data-ad-format="horizontal">



 
Incenter of a Triangle
Geometry construction using a compass and straightedge

This page shows how to construct (draw) the incenter of a triangle with compass and straightedge or ruler. The Incenter of a triangle is the point where all three angle bisectors always intersect, and is the center of the triangle's incircle. See Constructing the incircle of a triangle.

In this construction, we only use two bisectors, as this is sufficient to define the point where they intersect, and we bisect the angles using the method described in Bisecting an Angle. The point where the bisectors cross is the incenter.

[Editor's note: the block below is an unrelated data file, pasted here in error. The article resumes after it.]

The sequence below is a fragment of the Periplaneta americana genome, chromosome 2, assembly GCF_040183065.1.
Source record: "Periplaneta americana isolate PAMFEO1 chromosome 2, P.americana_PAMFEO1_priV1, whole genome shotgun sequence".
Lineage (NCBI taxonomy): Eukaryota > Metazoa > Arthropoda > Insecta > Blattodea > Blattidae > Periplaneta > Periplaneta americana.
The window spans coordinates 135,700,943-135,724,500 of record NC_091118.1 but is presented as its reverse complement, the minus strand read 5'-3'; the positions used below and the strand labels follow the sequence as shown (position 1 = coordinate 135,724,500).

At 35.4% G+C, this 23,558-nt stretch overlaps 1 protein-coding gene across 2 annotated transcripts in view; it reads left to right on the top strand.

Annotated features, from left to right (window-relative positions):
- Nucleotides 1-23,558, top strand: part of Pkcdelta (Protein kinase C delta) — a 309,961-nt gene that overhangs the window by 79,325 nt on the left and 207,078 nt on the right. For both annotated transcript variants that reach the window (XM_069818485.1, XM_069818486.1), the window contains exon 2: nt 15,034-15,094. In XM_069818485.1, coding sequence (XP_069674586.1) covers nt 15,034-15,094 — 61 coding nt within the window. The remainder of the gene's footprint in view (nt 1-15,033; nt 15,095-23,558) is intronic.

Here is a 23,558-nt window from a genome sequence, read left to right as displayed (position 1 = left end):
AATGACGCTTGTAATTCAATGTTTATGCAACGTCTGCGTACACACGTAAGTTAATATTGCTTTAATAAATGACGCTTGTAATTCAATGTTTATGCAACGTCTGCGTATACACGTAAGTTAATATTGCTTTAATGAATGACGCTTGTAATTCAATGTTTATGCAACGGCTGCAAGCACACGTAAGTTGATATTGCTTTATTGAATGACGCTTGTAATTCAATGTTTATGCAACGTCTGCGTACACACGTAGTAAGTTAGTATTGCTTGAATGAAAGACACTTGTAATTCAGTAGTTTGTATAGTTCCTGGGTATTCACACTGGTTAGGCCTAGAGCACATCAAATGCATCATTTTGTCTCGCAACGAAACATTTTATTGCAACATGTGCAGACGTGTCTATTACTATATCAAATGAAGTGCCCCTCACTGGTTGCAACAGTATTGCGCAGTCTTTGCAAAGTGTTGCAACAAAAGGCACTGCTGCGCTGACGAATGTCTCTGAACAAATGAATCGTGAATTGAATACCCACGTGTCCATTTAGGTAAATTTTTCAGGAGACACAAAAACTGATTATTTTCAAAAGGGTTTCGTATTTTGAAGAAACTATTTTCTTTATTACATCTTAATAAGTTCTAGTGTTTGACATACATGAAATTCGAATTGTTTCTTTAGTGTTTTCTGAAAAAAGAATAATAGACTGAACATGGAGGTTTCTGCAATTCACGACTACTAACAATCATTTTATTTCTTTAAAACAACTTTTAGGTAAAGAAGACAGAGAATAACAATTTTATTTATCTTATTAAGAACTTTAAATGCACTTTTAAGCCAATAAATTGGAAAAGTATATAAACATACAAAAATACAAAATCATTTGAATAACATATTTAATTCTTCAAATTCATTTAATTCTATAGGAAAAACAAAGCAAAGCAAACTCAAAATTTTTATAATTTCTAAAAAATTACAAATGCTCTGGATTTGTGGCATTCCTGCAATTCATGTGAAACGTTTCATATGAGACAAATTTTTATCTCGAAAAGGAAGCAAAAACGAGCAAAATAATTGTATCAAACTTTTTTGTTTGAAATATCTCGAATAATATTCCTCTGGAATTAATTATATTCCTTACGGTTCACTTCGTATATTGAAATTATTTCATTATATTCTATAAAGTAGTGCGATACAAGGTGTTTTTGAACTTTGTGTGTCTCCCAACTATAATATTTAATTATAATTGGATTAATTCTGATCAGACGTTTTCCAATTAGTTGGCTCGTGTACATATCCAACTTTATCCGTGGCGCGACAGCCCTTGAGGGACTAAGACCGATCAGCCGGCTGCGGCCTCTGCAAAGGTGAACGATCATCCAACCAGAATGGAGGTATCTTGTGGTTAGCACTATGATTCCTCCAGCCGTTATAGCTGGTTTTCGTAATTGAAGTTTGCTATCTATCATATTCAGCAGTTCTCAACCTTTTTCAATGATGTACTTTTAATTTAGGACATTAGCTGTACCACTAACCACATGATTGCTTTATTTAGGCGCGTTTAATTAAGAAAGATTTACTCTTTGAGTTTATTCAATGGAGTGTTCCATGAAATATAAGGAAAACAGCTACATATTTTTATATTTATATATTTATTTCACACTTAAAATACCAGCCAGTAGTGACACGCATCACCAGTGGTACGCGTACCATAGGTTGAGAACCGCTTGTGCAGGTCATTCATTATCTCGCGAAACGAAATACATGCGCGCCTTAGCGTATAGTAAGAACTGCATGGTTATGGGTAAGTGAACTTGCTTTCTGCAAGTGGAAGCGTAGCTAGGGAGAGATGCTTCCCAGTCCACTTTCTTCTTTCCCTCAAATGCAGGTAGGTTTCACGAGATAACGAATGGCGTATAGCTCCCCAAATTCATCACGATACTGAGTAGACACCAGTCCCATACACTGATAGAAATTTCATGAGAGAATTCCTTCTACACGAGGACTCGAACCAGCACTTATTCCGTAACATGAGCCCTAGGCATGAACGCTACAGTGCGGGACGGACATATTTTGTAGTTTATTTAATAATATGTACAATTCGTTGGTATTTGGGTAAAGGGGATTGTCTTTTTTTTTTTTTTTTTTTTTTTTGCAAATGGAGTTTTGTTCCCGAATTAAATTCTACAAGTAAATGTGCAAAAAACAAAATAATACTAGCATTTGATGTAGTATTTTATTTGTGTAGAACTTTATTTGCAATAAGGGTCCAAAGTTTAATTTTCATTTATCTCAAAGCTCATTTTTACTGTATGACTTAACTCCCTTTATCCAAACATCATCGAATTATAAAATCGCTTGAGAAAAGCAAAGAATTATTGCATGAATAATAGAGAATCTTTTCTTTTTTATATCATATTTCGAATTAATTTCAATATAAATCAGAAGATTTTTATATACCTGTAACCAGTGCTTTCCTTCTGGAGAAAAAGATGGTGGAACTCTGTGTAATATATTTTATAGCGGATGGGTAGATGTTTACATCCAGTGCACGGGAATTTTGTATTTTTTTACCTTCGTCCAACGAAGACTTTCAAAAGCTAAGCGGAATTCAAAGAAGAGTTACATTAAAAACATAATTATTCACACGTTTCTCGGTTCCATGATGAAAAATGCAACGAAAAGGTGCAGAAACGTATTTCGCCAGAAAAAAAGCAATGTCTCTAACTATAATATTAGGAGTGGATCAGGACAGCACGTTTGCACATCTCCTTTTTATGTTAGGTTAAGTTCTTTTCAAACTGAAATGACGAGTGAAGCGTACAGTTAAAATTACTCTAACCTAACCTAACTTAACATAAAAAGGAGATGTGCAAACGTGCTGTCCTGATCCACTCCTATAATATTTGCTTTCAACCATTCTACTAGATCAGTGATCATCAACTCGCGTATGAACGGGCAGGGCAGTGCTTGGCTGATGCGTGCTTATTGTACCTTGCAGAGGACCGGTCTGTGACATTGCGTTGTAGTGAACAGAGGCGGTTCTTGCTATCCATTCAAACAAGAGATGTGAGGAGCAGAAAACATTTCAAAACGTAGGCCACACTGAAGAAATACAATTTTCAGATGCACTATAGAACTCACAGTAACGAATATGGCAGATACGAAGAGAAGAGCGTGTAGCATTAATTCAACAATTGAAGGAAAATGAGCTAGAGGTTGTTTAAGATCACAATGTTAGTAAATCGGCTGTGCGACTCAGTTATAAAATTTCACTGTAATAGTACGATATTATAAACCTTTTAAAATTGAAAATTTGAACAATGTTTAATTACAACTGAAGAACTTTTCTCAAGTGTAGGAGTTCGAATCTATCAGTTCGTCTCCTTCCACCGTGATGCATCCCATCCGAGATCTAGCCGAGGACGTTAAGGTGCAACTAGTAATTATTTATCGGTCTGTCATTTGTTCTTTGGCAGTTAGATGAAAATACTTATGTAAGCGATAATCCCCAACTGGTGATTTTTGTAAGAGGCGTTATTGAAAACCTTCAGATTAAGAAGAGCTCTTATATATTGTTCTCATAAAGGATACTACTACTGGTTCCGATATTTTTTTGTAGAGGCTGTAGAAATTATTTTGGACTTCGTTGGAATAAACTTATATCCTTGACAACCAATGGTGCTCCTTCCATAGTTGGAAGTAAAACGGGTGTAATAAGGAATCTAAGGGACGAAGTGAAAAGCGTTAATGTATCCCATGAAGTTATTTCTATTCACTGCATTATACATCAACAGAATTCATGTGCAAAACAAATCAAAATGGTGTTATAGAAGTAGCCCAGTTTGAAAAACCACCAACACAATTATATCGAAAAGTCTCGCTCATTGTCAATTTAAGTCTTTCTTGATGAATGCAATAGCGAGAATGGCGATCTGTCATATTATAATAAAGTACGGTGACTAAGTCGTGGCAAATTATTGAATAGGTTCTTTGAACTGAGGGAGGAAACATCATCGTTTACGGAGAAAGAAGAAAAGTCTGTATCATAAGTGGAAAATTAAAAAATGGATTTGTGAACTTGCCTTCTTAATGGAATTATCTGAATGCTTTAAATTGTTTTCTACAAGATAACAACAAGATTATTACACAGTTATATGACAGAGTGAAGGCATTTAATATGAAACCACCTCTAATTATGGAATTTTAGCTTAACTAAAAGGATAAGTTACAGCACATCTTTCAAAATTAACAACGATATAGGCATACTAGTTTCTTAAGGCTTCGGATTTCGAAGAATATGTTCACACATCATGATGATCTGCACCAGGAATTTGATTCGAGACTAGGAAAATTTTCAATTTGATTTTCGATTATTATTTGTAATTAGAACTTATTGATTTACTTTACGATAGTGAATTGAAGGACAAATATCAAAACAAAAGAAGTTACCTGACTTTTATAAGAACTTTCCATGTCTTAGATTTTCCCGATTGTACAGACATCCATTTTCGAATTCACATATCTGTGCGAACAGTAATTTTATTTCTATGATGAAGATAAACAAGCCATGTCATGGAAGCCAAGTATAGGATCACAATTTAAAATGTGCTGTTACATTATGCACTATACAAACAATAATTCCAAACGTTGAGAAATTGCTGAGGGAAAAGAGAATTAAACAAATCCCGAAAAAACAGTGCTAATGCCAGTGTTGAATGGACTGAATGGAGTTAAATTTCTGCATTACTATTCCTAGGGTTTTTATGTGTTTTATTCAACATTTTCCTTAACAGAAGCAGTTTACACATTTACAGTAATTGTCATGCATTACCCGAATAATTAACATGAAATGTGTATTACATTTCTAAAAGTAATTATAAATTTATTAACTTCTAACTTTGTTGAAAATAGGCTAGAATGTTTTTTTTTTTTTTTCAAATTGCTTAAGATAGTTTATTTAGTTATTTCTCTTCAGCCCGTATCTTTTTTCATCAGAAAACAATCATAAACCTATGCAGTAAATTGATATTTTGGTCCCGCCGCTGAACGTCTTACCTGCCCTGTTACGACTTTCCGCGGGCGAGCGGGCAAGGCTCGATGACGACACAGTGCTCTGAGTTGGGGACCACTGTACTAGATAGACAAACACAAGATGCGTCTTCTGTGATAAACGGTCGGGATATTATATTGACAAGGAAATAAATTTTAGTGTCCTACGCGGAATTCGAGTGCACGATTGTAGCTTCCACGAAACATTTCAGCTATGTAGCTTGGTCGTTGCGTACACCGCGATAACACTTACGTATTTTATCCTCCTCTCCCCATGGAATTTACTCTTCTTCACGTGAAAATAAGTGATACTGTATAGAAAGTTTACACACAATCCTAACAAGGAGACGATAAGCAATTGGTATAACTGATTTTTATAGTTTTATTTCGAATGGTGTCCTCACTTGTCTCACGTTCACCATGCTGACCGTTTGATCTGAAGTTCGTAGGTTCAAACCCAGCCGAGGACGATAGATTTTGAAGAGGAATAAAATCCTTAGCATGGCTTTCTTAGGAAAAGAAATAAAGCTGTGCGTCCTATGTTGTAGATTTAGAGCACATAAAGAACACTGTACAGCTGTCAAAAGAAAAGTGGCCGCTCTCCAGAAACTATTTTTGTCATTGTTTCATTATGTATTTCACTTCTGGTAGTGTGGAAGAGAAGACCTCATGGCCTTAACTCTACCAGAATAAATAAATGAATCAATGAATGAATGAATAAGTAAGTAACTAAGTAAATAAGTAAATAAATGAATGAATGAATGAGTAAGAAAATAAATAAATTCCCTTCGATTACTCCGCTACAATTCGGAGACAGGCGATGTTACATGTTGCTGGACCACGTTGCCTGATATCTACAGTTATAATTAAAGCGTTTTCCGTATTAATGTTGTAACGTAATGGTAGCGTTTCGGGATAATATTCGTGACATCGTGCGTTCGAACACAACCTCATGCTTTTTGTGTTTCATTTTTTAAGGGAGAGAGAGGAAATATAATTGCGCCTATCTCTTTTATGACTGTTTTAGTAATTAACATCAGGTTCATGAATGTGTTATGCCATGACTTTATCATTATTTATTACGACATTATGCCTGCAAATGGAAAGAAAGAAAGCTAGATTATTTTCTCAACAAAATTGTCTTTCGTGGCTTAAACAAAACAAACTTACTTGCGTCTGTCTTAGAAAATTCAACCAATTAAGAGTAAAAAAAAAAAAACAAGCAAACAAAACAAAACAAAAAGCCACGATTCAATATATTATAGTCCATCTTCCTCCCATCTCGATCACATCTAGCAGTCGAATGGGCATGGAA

Printable step-by-step instructions

The above animation is available as a printable step-by-step instruction sheet, which can be used for making handouts or when a computer is not available.

Proof

The image below is the final drawing from the above animation.

  Argument Reason
1 RC is the bisector of the angle PRQ. By construction. See Bisecting an angle with compass and straightedge for method and proof.
2 QC is the bisector of the angle PQR. By construction. See Bisecting an angle with compass and straightedge for method and proof.
3 C is the incenter of the triangle The incenter of a triangle is the point where the angle bisectors intersect. See Incenter of a triangle.

  - Q.E.D

Try it yourself

Click here for a printable incenter worksheet containing two problems to try. When you get to the page, use the browser print command to print as many as you wish. The printed output is not copyright.

Other constructions pages on this site

Lines

Angles

Triangles

Right triangles

Triangle Centers

Circles, Arcs and Ellipses

Polygons

Non-Euclidean constructions